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When you are building commercial software, you have to do your best to create schemes like this.

While it's true that Cryptography alone can't come up with a solution to this that lacks certain weaknesses; it is absolutely true that you can use some basic cryptography plus protocols to build in enough deterrence that enough people find it easier to follow the rules (which is what you really want). This is particularly true if you can reliably identify violators. You can do some reasonably effective enforcement if there is an online server that you control involved in the protocol.

As an example, a lot of schemes involve hashing and secrets. If you encrypt a ciphertext under $H_k$, you can provide a sequence of keys $H_{0 \cdots k}$ that lead to it. Each $H_n$ is unique, knowing any $H_n$ means that you can find $H_k$, and knowing $H_n$ does not mean that you know $H_{n-1}$, etc....

$$ \begin{align} H_0 &= H(k_{random}) \\ H_1 &= H(H_0) \\ H_2 &= H(H_1) \\ \cdots &= \cdots \\ H_k &= H(H_{k-1}) \end{align} $$

You can use more game-theoretic measures; one that we considered to stop real-world license violations. Presume that your license is encoded into an X509 client certificate. Users don't want to post their secret keys to the world; because that would both identify them to the vendor and have bad security consequences. So users would need to choose between being compliant and being insecure.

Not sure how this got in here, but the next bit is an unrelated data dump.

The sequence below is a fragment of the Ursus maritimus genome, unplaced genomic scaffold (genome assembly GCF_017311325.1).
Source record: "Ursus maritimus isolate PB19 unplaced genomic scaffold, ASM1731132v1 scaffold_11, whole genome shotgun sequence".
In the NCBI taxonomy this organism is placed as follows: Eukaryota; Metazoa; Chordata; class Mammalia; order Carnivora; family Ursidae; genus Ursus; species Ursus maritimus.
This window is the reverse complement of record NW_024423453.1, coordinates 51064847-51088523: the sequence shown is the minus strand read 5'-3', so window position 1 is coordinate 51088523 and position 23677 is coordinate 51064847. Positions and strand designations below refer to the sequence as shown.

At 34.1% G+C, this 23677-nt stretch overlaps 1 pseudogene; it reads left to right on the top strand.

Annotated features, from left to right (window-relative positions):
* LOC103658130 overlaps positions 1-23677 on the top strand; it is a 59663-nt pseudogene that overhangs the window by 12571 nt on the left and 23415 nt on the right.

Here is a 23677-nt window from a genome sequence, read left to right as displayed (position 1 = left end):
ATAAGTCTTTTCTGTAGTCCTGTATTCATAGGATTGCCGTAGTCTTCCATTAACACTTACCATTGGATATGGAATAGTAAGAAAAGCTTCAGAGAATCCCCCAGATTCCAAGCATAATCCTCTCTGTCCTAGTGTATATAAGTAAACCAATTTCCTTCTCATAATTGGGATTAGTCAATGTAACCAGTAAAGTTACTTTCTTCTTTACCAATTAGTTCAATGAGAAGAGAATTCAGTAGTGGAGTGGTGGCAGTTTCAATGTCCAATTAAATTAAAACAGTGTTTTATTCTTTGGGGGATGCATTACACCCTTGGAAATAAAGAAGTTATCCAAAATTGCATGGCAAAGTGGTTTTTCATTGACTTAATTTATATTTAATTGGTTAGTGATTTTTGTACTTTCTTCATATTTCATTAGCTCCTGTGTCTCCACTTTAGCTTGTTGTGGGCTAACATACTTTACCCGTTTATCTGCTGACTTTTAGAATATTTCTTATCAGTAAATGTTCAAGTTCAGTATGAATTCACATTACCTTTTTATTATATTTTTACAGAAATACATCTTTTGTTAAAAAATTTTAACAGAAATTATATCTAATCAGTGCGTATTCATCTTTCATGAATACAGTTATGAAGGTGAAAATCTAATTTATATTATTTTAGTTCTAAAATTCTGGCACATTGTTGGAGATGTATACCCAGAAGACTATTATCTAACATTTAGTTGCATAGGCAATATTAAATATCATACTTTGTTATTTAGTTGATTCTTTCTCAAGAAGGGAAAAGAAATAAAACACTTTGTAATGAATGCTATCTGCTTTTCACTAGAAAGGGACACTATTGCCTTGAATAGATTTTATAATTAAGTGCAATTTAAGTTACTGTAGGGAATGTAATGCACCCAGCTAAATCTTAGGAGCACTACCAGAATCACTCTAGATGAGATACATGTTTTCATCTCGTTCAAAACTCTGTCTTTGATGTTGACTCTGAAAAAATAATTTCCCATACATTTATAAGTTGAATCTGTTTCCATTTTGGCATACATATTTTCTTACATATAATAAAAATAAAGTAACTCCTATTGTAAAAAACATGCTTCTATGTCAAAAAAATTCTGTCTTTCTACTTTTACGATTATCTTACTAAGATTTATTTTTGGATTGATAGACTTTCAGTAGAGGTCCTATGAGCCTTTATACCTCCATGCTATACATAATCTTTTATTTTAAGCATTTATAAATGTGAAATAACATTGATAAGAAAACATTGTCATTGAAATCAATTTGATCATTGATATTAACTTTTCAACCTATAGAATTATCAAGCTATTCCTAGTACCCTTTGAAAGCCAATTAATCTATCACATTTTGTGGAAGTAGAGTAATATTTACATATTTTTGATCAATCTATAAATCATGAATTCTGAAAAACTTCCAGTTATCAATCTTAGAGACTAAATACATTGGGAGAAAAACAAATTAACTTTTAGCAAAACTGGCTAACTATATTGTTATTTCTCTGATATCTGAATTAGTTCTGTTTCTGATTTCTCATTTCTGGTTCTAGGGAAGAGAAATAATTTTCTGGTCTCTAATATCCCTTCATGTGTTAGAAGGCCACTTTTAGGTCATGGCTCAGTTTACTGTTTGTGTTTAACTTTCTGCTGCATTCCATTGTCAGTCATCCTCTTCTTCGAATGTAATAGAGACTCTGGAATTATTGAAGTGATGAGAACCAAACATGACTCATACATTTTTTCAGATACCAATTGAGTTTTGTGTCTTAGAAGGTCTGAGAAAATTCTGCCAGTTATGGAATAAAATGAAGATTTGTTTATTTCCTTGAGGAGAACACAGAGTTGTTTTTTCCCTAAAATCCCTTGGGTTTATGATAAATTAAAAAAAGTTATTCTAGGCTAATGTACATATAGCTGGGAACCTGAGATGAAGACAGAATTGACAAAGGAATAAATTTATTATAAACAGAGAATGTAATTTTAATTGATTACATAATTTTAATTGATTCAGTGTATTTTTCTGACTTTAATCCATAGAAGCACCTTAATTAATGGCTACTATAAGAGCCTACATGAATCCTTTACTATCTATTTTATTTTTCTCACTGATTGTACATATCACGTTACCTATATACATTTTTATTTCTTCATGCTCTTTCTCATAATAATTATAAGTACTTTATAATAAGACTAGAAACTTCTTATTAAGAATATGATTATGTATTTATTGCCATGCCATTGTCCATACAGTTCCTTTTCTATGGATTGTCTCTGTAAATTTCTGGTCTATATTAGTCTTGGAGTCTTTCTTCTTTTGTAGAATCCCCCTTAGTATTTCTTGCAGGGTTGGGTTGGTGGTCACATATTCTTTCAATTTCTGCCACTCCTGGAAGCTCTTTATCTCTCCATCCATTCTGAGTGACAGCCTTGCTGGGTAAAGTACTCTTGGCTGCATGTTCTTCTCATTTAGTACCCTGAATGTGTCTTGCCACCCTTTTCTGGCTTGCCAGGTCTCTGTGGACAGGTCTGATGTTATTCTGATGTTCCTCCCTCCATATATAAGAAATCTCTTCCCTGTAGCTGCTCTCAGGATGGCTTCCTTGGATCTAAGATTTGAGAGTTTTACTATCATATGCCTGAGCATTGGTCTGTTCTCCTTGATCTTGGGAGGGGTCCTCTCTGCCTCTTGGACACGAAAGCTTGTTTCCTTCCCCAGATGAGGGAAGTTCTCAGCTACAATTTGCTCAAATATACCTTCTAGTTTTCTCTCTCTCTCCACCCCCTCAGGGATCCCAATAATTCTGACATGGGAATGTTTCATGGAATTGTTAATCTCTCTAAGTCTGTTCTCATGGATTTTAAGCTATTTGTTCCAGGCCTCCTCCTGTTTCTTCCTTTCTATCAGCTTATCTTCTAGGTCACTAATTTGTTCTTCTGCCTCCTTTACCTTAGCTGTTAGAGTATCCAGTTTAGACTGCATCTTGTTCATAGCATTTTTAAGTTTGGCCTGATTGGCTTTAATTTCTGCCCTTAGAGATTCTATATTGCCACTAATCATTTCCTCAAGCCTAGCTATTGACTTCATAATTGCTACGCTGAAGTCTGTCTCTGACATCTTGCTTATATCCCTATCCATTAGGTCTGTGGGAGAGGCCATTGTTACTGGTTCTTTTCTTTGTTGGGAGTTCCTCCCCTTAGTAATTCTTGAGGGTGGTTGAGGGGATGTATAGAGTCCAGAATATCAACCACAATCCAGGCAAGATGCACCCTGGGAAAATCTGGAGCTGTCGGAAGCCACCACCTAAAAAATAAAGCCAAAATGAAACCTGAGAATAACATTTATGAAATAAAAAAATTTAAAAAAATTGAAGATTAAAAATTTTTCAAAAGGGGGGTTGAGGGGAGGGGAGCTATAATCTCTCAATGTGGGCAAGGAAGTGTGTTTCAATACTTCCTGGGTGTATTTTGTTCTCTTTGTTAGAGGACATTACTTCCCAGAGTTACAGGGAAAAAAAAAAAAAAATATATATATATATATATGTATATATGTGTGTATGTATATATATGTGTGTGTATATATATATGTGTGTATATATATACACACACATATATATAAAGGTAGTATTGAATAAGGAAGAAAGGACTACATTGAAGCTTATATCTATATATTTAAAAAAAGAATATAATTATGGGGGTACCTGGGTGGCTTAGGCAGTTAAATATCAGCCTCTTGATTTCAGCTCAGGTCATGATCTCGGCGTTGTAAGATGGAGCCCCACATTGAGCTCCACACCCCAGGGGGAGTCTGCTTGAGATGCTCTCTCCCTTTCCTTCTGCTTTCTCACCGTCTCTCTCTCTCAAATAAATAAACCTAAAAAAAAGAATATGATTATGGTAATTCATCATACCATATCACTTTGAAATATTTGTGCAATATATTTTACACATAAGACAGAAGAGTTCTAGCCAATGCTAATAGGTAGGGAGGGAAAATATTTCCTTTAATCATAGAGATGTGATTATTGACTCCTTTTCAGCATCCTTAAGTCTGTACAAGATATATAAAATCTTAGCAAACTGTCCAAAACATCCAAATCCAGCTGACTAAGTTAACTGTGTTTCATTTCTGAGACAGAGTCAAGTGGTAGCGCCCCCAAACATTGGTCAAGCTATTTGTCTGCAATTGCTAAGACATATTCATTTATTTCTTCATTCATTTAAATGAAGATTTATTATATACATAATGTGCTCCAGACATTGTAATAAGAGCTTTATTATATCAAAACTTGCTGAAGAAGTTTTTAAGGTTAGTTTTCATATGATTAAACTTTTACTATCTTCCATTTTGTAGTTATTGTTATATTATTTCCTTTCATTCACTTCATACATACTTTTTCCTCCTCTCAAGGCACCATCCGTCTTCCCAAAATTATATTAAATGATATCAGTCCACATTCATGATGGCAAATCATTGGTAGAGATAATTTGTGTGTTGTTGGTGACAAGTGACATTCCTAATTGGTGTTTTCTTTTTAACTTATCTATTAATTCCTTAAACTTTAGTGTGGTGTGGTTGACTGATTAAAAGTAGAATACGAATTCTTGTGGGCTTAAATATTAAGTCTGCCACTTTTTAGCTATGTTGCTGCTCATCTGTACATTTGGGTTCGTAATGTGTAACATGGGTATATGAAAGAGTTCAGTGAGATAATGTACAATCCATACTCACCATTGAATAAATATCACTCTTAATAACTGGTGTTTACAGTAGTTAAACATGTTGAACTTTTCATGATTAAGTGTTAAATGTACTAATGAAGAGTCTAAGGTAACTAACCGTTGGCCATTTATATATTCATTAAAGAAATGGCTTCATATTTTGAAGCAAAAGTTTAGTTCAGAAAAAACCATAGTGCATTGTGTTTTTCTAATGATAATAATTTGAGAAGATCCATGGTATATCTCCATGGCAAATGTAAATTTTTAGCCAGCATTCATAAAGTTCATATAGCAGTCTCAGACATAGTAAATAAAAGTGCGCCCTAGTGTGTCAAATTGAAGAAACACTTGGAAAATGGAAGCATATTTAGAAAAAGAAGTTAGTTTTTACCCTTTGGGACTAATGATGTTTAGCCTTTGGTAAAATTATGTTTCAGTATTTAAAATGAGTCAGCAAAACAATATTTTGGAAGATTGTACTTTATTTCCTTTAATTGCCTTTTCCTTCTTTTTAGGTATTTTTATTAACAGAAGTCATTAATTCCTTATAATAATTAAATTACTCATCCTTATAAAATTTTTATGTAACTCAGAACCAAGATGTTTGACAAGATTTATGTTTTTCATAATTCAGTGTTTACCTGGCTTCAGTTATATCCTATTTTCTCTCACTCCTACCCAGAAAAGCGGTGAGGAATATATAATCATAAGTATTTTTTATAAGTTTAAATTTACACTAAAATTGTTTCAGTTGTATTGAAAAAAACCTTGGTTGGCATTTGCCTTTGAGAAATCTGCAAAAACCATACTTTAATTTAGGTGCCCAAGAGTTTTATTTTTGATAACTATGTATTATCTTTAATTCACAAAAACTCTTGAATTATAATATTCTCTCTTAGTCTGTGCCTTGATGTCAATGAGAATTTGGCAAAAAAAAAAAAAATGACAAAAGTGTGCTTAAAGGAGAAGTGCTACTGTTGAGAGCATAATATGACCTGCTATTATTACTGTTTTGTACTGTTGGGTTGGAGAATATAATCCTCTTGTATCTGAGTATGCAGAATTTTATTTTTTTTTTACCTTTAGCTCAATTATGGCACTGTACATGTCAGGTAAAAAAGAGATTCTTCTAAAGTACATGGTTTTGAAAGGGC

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    $\begingroup$ I'm not clear how your example hashing scheme provides the protection required: once you've generated this sequence, what do you do with it that limits how the recipient can use it? The X509 example appears to address multiple people using the same key, but that's a subtly different problem from the same person using the key multiple times, sequentially, which is what the question asks for. $\endgroup$ – IMSoP Jun 20 '18 at 15:48
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    $\begingroup$ the simple crypto-only approach that the OP asks for is impossible without assuming hardware support; but that's a useless answer. companies have to build in enough deterrence that people buy licenses, and easily implementing this in a way that doesn't bother legitimate users generally involves cryptography. The x509 problem addresses customers getting one license and installing it multiple times in their org. Sysadmins concerned about security will tell the installers to stop sharing the certs between machines, due to it being a security hazard. $\endgroup$ – Rob Jun 20 '18 at 16:00
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    $\begingroup$ The cost of cheap microcontrollers has fallen to the point that dongles could be produced for under $1. The bigger difficulty is that most computers don't have any nice means of interfacing with dongles that wouldn't expose security risks (e.g. USB ports, requiring that software be able to access a camera that can see the dongle or a microphone that can hear it, etc.) $\endgroup$ – supercat Jun 20 '18 at 16:27